AUSTIN, Texas--(BUSINESS WIRE)--Fitch Ratings assigns an 'AAA' rating to the following Harris County Flood Control District (the district), TX bonds:
--$34.4 million improvement refunding bonds, series 2014;
--$56 million contract tax refunding bonds, series 2014A;
--$65.3 million contract tax refunding bonds, taxable series 2014B.
The par amounts are preliminary and subject to change.
Fitch also affirms the 'AAA' on the following outstanding bonds of the district:
--$96.5 million limited tax bonds;
--$563.9 million contract tax revenue bonds.
The Rating Outlook is Stable.
The bonds are scheduled to price via negotiation during the week of May 5. Bond proceeds will be used to refund outstanding debt for interest cost savings.
The limited tax bonds are payable from an annual property tax levy, limited to $0.30 per $100 of assessed valuation (AV) for both operations and maintenance (O&M) and debt service. Contract tax revenue bonds are payable from payments received from Harris County pursuant to a flood control projects contract. Harris County's obligation to make the payments is secured by a pledge of its tax levy, limited to $0.80 per $100 of AV.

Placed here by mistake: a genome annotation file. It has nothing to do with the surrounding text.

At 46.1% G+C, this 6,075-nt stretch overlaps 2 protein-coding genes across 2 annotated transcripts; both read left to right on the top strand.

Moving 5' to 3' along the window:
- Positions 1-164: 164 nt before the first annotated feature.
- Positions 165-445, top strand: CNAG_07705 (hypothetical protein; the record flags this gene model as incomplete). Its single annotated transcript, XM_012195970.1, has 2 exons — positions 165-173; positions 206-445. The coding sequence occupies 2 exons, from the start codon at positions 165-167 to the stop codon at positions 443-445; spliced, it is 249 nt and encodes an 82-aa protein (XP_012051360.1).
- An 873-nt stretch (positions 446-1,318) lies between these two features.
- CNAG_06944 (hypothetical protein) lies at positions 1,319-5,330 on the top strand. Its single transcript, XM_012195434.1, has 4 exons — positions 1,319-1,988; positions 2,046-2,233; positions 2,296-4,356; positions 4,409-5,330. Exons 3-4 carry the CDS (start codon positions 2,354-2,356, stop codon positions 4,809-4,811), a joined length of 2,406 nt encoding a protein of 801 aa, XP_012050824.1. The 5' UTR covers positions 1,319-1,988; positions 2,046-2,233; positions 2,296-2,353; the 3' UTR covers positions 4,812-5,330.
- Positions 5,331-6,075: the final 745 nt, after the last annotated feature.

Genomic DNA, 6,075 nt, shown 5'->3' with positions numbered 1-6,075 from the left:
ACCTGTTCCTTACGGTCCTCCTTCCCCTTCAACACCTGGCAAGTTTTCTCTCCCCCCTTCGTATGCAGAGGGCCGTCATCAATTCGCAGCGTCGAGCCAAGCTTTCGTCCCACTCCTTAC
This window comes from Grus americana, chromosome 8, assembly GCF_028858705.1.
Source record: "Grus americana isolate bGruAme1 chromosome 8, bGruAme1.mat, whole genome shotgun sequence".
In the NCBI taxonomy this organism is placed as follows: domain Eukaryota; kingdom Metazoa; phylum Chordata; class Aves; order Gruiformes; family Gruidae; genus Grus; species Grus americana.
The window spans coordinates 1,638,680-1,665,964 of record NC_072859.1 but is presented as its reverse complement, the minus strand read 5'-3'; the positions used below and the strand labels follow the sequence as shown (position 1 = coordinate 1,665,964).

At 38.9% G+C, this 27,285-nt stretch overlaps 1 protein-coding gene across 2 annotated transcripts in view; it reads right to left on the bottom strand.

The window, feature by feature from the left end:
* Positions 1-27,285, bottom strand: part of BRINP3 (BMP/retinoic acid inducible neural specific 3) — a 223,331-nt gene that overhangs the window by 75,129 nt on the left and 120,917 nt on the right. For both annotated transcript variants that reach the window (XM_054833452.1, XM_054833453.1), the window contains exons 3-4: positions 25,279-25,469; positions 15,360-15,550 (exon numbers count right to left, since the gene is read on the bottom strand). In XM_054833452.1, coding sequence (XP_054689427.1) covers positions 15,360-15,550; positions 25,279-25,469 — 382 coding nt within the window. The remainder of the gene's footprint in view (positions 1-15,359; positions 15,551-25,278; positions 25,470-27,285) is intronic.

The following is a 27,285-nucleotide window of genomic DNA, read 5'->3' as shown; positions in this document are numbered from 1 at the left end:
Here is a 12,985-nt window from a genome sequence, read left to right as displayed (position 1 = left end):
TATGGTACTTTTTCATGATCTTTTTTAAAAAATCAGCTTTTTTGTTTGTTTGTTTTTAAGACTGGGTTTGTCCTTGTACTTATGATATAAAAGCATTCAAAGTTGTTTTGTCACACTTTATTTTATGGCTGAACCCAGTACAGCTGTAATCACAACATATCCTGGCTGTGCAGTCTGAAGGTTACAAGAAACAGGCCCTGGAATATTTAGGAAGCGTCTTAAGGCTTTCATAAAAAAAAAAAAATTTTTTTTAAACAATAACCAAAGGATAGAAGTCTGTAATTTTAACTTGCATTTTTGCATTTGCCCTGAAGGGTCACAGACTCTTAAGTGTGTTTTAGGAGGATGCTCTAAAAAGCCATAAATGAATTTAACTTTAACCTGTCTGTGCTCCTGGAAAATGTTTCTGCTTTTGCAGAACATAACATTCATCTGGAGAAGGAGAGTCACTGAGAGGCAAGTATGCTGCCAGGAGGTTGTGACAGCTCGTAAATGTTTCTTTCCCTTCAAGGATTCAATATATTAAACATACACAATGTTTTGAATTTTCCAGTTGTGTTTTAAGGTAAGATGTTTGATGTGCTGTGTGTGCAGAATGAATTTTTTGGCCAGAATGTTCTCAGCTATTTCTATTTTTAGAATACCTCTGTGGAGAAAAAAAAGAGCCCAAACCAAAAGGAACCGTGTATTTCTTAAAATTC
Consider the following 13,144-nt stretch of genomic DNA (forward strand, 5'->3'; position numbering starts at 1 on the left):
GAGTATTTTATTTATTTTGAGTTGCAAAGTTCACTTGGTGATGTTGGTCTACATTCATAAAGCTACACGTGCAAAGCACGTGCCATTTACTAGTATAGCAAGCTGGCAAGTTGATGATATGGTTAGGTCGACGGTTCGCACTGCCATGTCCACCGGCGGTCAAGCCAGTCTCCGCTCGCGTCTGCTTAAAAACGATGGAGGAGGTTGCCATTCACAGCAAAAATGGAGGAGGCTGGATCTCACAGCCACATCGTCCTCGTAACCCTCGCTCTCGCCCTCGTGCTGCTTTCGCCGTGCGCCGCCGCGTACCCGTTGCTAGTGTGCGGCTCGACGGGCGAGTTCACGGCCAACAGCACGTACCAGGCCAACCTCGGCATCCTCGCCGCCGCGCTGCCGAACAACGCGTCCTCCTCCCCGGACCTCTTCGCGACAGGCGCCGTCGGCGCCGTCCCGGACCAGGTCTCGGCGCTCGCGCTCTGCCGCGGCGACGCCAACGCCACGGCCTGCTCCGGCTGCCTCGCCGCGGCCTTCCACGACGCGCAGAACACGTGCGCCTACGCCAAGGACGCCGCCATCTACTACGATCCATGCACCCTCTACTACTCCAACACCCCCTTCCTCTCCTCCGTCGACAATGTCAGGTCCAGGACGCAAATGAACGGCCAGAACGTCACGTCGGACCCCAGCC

LARGE FINANCIAL RESERVES: The financial profile of the district remains positive, characterized by large financial reserves, high liquidity levels, and ample taxing margin.
STRONG FINANCIAL MANAGEMENT TEAM: As a blended component unit of Harris County (limited tax and unlimited tax bonds rated 'AAA' by Fitch), the district benefits from the strong financial management and conservative budgeting practices of the county's administrative team.